Track & Field Photo
Gabe Grunewald finishing the 3,000m run on Saturday. (Courtesy Track & Field Photo)

Grunewald Declared 3K Winner—Again

Controversy amid her DQ at indoor track championships

Track & Field Photo

Typically, the runner who comes in first wins the race, but Gabriele Grunewald never anticipated fighting red tape after breaking the finishing tape at the U.S. Indoor Track & Field Championships last weekend.

After dominating the women’s 3,000-meter race on Saturday, Grunewald went from winner to disqualified to reinstated as winner.

Grunewald won the 3,000 meter in 9:23.15—two seconds before runner-up Shannon Rowbury, followed by Jordan Hasay. But due to some clipping between Hasay and Grunewald during the race, Nike-affiliated Alberto Salazar (Hasay and Rowbury’s coach) filed a complaint to have Grunewald disqualified. USATF, the sport’s governing body, rejected his protest. Salazar appealed, and again he was rejected.

But hours later, in an unexpected overruling of its own ruling, USATF disqualified Grunewald.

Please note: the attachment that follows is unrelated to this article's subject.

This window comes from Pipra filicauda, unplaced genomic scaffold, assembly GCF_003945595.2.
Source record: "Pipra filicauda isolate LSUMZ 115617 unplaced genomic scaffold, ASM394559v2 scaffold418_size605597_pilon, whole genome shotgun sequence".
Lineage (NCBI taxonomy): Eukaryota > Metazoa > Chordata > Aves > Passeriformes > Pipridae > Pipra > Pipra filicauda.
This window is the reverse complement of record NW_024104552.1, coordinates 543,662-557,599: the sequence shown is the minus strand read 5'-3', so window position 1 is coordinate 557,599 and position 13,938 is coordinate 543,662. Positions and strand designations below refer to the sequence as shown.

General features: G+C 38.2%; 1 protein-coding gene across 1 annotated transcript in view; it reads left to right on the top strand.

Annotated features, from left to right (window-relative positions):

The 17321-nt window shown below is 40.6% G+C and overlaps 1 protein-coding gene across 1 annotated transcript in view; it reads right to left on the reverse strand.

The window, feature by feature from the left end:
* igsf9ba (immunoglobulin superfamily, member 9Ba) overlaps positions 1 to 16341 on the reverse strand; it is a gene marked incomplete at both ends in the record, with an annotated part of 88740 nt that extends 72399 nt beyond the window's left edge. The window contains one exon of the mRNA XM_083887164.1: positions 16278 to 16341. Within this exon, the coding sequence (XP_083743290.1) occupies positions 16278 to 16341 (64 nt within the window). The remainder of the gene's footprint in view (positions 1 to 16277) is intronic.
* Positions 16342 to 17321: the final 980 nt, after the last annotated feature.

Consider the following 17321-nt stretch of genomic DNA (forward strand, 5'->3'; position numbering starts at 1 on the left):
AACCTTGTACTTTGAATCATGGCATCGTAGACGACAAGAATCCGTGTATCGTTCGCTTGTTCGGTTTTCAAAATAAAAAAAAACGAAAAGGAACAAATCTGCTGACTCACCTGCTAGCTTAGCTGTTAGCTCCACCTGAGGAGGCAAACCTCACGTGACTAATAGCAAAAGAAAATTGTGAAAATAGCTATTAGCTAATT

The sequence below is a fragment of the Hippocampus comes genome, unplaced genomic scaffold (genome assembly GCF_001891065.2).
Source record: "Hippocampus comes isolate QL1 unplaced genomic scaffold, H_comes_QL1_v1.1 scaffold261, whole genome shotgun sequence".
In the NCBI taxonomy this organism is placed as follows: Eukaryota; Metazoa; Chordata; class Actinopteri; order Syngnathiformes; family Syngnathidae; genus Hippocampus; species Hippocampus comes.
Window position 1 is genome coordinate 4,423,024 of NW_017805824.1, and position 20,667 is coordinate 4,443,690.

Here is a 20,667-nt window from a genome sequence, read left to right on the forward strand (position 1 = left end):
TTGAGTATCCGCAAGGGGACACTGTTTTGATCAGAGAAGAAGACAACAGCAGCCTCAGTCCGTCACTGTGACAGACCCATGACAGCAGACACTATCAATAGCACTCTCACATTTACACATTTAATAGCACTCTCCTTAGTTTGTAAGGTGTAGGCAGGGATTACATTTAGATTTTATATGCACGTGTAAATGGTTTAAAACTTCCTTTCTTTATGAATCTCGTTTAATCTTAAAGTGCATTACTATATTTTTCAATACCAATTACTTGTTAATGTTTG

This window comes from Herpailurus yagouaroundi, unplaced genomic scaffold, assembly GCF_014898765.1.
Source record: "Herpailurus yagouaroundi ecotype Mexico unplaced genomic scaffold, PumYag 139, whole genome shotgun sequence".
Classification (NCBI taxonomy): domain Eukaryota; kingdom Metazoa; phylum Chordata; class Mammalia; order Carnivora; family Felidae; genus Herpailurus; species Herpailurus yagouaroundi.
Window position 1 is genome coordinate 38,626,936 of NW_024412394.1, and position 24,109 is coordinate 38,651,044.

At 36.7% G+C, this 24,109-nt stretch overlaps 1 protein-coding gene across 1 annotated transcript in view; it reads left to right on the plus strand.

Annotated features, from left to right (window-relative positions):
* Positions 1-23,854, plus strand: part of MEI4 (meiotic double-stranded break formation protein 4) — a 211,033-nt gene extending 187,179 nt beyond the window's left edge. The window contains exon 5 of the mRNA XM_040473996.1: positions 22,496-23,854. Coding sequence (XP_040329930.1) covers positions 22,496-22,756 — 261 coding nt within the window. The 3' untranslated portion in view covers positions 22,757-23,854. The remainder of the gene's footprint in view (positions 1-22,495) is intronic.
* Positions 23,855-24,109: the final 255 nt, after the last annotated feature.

The running community called foul, concluding that Salazar’s—and Nike’s—influence unfairly swayed the outcome.

“If you don’t think lots of people in the sport are indirectly intimidated or influenced by the financial might of Nike, then you don’t understand how things work,” wrote editors.

Because only the top two athletes who had already achieved the IAAF qualifying standard were named to the world championships, Hasay, finishing 4th, was named to the team. #FreeGabe began trending on Twitter. Event spectators penned the words in permanent markers on their shirts for the rest of the meet. After the women’s 1500-meter race, several women racers joined hands and walked 100 meters in solidarity in silent protest.

Then, on Monday, USATF CEO Max Siegel met with representatives of Grunewald and Hasay, and Hasay released a statement that she would withdraw her protest—resolving the conflict and reinstating Grunewald.

“Since Saturday evening my emotions have ranged from despair to determination to go to Poland and represent my country as best I can,” Hasay’s statement reads. “After much thought and consideration, however, I have decided to withdraw my protest as I do not want to make a national team under these circumstances.”

Grunewald will represent the United States at the World Indoor Championships next month in Sopot, Poland.

“Paul Doyle of DMG went above & beyond his duties as my agent to correct this situation. He is the guy you want in your foxhole!” Grunewald tweeted Monday.

From Outside Magazine, April/May 2021
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Lead Photo: Courtesy Track & Field Photo